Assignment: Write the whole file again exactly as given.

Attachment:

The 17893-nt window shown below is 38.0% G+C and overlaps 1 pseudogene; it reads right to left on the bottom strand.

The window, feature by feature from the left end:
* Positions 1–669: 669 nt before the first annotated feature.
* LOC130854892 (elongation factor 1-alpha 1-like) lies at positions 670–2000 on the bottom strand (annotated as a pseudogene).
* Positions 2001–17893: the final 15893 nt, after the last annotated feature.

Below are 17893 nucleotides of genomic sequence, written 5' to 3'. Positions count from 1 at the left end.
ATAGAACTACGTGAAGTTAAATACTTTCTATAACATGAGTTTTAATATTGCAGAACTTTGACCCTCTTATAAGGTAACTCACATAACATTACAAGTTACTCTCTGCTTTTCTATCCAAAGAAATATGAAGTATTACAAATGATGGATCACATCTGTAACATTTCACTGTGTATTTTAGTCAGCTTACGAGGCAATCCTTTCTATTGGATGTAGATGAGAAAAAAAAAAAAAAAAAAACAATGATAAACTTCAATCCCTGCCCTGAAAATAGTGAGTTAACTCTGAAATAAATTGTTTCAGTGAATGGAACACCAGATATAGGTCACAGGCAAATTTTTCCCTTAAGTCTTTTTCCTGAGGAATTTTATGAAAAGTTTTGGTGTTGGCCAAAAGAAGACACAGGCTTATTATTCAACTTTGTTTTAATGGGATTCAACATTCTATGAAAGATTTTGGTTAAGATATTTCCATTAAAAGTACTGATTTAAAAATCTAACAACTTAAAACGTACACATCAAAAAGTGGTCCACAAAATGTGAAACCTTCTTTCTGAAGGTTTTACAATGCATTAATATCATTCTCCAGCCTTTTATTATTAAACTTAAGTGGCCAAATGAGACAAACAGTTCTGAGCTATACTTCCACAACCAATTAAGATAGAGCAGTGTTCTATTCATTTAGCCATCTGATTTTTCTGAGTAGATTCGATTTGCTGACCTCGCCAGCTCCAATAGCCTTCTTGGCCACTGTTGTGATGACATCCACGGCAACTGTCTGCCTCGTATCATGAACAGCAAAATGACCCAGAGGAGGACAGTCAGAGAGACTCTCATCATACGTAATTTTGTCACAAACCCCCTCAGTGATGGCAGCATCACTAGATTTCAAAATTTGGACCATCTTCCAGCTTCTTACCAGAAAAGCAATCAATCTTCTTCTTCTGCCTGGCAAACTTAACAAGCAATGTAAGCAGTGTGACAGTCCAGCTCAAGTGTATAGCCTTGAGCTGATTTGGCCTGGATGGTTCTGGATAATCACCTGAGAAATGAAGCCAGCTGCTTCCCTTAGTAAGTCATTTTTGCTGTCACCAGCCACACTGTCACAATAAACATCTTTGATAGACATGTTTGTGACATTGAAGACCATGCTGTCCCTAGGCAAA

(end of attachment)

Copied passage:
The 17893-nt window shown below is 38.0% G+C and overlaps 1 pseudogene; it reads right to left on the bottom strand.

The window, feature by feature from the left end:
* Positions 1–669: 669 nt before the first annotated feature.
* LOC130854892 (elongation factor 1-alpha 1-like) lies at positions 670–2000 on the bottom strand (annotated as a pseudogene).
* Positions 2001–17893: the final 15893 nt, after the last annotated feature.

Below are 17893 nucleotides of genomic sequence, written 5' to 3'. Positions count from 1 at the left end.
ATAGAACTACGTGAAGTTAAATACTTTCTATAACATGAGTTTTAATATTGCAGAACTTTGACCCTCTTATAAGGTAACTCACATAACATTACAAGTTACTCTCTGCTTTTCTATCCAAAGAAATATGAAGTATTACAAATGATGGATCACATCTGTAACATTTCACTGTGTATTTTAGTCAGCTTACGAGGCAATCCTTTCTATTGGATGTAGATGAGAAAAAAAAAAAAAAAAAAACAATGATAAACTTCAATCCCTGCCCTGAAAATAGTGAGTTAACTCTGAAATAAATTGTTTCAGTGAATGGAACACCAGATATAGGTCACAGGCAAATTTTTCCCTTAAGTCTTTTTCCTGAGGAATTTTATGAAAAGTTTTGGTGTTGGCCAAAAGAAGACACAGGCTTATTATTCAACTTTGTTTTAATGGGATTCAACATTCTATGAAAGATTTTGGTTAAGATATTTCCATTAAAAGTACTGATTTAAAAATCTAACAACTTAAAACGTACACATCAAAAAGTGGTCCACAAAATGTGAAACCTTCTTTCTGAAGGTTTTACAATGCATTAATATCATTCTCCAGCCTTTTATTATTAAACTTAAGTGGCCAAATGAGACAAACAGTTCTGAGCTATACTTCCACAACCAATTAAGATAGAGCAGTGTTCTATTCATTTAGCCATCTGATTTTTCTGAGTAGATTCGATTTGCTGACCTCGCCAGCTCCAATAGCCTTCTTGGCCACTGTTGTGATGACATCCACGGCAACTGTCTGCCTCGTATCATGAACAGCAAAATGACCCAGAGGAGGACAGTCAGAGAGACTCTCATCATACGTAATTTTGTCACAAACCCCCTCAGTGATGGCAGCATCACTAGATTTCAAAATTTGGACCATCTTCCAGCTTCTTACCAGAAAAGCAATCAATCTTCTTCTTCTGCCTGGCAAACTTAACAAGCAATGTAAGCAGTGTGACAGTCCAGCTCAAGTGTATAGCCTTGAGCTGATTTGGCCTGGATGGTTCTGGATAATCACCTGAGAAATGAAGCCAGCTGCTTCCCTTAGTAAGTCATTTTTGCTGTCACCAGCCACACTGTCACAATAAACATCTTTGATAGACATGTTTGTGACATTGAAGACCATGCTGTCCCTAGGCAAA